In an affidavit filed in the Supreme Court the Centre has declined to give minimum 3-year term to CBI Director among other issues.
The Centre on Friday rejected in the Supreme Court the CBI’s demand for complete autonomy. An all-powerful CBI Director without adequate checks and balances, it contended, would not be in consonance with settled constitutional principles, would always carry the risk of potential misuse, and may not be conducive to fearless and independent functioning of the organisation at all levels.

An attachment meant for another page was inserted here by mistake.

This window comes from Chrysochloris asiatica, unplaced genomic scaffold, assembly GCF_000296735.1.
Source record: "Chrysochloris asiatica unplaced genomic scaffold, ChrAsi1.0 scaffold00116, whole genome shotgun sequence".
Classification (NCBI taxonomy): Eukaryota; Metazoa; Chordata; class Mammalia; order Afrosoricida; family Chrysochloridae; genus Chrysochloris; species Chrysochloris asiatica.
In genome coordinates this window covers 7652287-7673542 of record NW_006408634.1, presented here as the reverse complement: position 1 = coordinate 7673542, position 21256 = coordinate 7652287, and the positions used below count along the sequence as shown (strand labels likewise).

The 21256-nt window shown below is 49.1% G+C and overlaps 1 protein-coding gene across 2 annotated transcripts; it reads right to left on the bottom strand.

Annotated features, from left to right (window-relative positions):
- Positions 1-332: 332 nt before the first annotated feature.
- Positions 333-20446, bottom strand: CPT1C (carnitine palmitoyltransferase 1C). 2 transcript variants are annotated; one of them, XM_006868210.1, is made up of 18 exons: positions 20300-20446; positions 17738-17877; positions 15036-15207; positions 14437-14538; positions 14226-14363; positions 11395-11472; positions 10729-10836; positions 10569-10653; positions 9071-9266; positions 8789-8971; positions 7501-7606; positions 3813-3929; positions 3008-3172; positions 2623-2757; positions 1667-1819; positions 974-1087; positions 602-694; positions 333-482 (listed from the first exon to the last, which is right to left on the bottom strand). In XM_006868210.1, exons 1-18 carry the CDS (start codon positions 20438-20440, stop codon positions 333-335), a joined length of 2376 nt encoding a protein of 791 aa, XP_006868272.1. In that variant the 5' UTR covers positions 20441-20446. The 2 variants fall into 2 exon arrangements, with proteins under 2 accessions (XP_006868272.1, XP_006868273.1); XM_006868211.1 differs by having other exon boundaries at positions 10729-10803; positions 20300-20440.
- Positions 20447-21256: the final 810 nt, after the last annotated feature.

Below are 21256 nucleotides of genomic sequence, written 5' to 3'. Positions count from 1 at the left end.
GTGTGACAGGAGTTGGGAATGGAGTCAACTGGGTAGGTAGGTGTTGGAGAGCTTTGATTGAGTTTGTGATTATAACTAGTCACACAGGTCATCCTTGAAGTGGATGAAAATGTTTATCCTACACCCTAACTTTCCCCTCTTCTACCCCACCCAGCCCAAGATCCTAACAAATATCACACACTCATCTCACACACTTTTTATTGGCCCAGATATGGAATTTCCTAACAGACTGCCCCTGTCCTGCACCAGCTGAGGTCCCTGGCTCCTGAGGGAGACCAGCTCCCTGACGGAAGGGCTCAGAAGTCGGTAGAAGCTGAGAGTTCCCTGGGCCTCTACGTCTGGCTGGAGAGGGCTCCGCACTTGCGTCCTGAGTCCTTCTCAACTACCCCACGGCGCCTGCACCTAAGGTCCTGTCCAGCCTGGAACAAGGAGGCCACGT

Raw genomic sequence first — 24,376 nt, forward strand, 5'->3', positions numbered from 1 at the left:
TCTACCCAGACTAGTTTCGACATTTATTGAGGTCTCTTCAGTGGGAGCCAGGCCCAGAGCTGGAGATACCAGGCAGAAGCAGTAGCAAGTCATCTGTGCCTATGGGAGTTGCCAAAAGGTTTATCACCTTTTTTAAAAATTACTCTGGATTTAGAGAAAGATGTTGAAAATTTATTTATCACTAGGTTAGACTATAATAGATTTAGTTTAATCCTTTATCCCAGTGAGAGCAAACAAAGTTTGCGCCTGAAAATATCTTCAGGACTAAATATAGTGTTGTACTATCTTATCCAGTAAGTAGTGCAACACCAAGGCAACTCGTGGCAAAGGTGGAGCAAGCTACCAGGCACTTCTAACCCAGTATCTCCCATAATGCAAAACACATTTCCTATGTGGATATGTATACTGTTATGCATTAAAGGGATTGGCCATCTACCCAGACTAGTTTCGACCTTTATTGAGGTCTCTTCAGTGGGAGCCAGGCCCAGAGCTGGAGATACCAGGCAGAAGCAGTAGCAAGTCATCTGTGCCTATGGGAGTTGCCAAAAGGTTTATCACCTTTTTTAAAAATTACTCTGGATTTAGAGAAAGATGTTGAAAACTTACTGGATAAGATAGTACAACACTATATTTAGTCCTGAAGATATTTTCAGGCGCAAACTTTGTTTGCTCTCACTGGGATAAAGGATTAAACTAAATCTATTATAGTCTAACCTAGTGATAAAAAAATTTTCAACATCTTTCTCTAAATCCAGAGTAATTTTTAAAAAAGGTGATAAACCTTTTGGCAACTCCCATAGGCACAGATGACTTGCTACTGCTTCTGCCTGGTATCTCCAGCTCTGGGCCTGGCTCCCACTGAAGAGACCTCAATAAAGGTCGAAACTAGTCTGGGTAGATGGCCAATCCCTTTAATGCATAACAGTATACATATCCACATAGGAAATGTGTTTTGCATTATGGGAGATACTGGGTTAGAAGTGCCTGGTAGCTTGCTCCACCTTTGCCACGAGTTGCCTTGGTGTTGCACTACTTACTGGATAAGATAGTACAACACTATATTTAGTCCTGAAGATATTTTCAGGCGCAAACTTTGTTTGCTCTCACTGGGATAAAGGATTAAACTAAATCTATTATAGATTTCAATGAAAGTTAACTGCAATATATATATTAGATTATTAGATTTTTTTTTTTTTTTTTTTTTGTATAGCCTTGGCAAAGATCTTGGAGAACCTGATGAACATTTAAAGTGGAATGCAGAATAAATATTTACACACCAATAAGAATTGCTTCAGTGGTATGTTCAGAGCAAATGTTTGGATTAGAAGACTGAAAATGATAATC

Responding to the CBI’s demand for more autonomy in its affidavit in the ‘coal case’, the Centre also turned down the plea for three-year tenure for the CBI Director.
“Autonomy and accountability,” it said, “go hand in hand.”
“Government is duty bound to protect its citizens against misuse of power and arbitrary action by any institution. Authority without accountability will be draconian.”
The Centre submitted that the agency’s internal vigilance mechanism would not be able to deliver on complaints against its officials as the CBI’s Chief Vigilance Officer is a full-time employee of the agency and may not be in a position to question the director on potential acts of omission and commission.